• Employment rates, education levels and average income (Happiness)

Problem resolution. Congress adopted the Declaration of Independence in 1776 and agreed to the Articles of Confederation in 1777, ratifying them in 1781. The Founders also worked to develop and sustain support for the American Revolutionary War.

Follow-through. To achieve the ideals expressed in the Declaration of Independence, the Founders designed a system of government derived from the study of human nature, political history and philosophy that would provide the needed checks and balances on individual and group power. They accepted that the system, like mankind, would always be imperfect, but they also acknowledged that the system could be continually improved through laws and amendments to the Constitution of the United States.

The Constitution was approved in 1787 “in Order to form a more perfect Union,” and was followed by the ratification of the Bill of Rights (first 10 amendments to the Constitution) in 1791. The last amendment—Amendment 27 – Limiting Changes to Congressional Pay—was ratified in 1992.

The Federalist Papers were published from October 1787 through August 1788 to help explain the design of the Constitution and to support ratification by the 13 states. The Federalist Papers were considered by Thomas Jefferson as “the best commentary on the principles of government which ever was written.” It is interesting to speculate whether the Founders would have supported an amendment to the Constitution to include a Quality Mana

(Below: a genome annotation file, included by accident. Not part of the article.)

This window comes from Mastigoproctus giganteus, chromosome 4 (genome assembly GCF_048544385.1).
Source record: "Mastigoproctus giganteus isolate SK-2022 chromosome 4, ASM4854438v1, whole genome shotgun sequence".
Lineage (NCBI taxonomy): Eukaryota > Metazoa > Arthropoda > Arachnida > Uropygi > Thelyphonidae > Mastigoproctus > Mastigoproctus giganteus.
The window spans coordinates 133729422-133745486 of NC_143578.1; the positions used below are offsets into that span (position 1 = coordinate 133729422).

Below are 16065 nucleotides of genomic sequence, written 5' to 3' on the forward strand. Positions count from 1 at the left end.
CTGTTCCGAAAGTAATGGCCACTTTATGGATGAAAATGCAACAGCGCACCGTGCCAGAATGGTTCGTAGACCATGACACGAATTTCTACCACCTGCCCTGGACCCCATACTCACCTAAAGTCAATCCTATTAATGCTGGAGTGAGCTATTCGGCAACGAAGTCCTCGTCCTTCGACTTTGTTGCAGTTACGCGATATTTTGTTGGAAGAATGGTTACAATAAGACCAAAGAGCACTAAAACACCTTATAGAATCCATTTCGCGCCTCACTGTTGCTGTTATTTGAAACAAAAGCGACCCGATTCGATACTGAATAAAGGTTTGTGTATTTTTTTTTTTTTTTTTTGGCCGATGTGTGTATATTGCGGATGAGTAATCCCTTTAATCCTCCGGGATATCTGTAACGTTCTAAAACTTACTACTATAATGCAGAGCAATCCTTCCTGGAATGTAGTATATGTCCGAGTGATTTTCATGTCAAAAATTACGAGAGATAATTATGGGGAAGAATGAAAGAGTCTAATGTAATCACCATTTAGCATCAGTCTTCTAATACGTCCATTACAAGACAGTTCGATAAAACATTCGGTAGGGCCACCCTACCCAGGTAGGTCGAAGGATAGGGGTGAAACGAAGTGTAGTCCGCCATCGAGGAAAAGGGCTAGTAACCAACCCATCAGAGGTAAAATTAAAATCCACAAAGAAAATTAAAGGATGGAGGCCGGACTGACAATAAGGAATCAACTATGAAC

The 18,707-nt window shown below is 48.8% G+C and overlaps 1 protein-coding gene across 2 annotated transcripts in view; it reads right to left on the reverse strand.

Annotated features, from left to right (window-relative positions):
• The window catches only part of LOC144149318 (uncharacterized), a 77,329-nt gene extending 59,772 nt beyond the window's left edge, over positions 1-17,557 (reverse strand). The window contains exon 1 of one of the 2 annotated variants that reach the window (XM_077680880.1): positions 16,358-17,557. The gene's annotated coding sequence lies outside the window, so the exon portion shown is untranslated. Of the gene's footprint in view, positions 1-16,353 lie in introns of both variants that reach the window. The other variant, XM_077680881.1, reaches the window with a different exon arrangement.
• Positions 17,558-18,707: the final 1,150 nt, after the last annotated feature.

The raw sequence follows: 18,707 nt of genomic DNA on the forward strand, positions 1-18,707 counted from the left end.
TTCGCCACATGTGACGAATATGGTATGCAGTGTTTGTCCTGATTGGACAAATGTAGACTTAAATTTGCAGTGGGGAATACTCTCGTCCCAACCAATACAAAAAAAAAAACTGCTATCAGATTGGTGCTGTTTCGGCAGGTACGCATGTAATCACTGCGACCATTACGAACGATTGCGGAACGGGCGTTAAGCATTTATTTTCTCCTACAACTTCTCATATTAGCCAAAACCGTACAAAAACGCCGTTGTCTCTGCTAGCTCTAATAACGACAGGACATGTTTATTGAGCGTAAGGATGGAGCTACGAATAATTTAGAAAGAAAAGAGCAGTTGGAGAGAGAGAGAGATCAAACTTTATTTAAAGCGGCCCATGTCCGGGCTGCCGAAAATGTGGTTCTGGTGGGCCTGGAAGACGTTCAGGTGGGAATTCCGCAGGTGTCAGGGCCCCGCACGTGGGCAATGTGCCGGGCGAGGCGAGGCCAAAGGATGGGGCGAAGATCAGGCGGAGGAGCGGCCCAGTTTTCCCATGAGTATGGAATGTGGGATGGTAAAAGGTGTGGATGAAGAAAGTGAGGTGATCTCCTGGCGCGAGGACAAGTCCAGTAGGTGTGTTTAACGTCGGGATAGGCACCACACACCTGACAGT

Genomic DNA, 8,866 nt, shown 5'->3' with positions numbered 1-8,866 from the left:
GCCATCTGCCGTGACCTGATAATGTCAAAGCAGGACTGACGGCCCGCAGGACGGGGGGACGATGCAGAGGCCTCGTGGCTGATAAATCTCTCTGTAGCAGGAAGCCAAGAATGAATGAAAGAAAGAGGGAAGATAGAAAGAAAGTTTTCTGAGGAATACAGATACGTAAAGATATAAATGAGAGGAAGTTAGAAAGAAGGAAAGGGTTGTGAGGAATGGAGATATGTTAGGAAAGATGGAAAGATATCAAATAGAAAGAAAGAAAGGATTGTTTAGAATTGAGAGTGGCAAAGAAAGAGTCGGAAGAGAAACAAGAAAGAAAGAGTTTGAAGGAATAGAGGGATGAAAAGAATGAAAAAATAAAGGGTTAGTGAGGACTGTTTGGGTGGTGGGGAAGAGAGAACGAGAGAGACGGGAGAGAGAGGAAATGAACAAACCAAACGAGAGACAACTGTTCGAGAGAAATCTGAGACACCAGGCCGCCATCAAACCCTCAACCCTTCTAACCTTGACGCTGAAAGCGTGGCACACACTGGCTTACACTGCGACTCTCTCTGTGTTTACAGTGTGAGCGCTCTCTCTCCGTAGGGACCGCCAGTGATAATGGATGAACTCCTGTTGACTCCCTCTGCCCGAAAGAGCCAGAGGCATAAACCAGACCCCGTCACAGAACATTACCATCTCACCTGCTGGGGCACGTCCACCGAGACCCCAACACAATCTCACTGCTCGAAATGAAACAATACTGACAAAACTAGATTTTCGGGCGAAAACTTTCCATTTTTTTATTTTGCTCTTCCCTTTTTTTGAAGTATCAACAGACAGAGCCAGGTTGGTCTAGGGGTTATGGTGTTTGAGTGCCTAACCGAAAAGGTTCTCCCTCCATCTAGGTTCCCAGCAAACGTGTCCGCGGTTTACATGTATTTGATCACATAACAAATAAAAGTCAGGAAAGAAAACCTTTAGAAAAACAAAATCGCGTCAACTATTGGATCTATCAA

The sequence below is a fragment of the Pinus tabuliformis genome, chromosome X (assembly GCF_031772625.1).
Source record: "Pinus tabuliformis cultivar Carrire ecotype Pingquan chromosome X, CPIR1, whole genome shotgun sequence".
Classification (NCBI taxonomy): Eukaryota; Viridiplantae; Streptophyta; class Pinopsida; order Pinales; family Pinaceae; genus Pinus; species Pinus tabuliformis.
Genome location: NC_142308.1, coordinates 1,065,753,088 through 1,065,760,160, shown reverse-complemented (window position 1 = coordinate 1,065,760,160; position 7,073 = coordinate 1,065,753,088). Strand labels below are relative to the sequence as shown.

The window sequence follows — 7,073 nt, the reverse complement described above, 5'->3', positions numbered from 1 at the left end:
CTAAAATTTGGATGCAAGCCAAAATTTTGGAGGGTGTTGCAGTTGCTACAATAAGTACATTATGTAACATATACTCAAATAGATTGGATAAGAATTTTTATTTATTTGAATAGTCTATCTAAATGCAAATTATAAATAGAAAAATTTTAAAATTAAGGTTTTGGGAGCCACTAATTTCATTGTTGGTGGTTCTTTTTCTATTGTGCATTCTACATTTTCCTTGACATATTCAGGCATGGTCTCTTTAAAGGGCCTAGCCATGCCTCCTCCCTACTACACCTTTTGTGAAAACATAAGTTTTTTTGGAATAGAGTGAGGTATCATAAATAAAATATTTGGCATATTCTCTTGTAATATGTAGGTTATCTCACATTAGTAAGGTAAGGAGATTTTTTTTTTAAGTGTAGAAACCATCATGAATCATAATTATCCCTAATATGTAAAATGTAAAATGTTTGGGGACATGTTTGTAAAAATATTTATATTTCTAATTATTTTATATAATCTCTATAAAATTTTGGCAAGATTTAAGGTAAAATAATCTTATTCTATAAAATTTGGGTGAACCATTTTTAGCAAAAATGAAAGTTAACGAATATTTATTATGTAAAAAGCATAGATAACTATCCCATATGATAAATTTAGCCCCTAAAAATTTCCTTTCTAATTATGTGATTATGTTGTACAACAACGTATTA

gement System (QMS). A QMS would identify the methods to be used for assessing the capability and performance of the system in making progress toward the ideals.

The Declaration of Independence and Constitution introduced the concept that citizens are responsible for developing, sustaining and improving the new system. In support of the Declaration, the Founders pledged their lives: “And for the support of this Declaration, with a firm reliance on the protection of divine Providence, we mutually pledge to each other our Lives, our Fortunes and our sacred Honor.

An American Evolution

A needed improvement to the design of the American system of government is the inclusion of a standard methodology for assessing the quality of service provided by the government. This would include methods for managing variability and providing feedback on progress toward achieving the American ideals. This may help answer the questions: “Are we any better off now that we were 235, 100, 50, 10 or 4 years ago?” and “As a country, are we getting better?”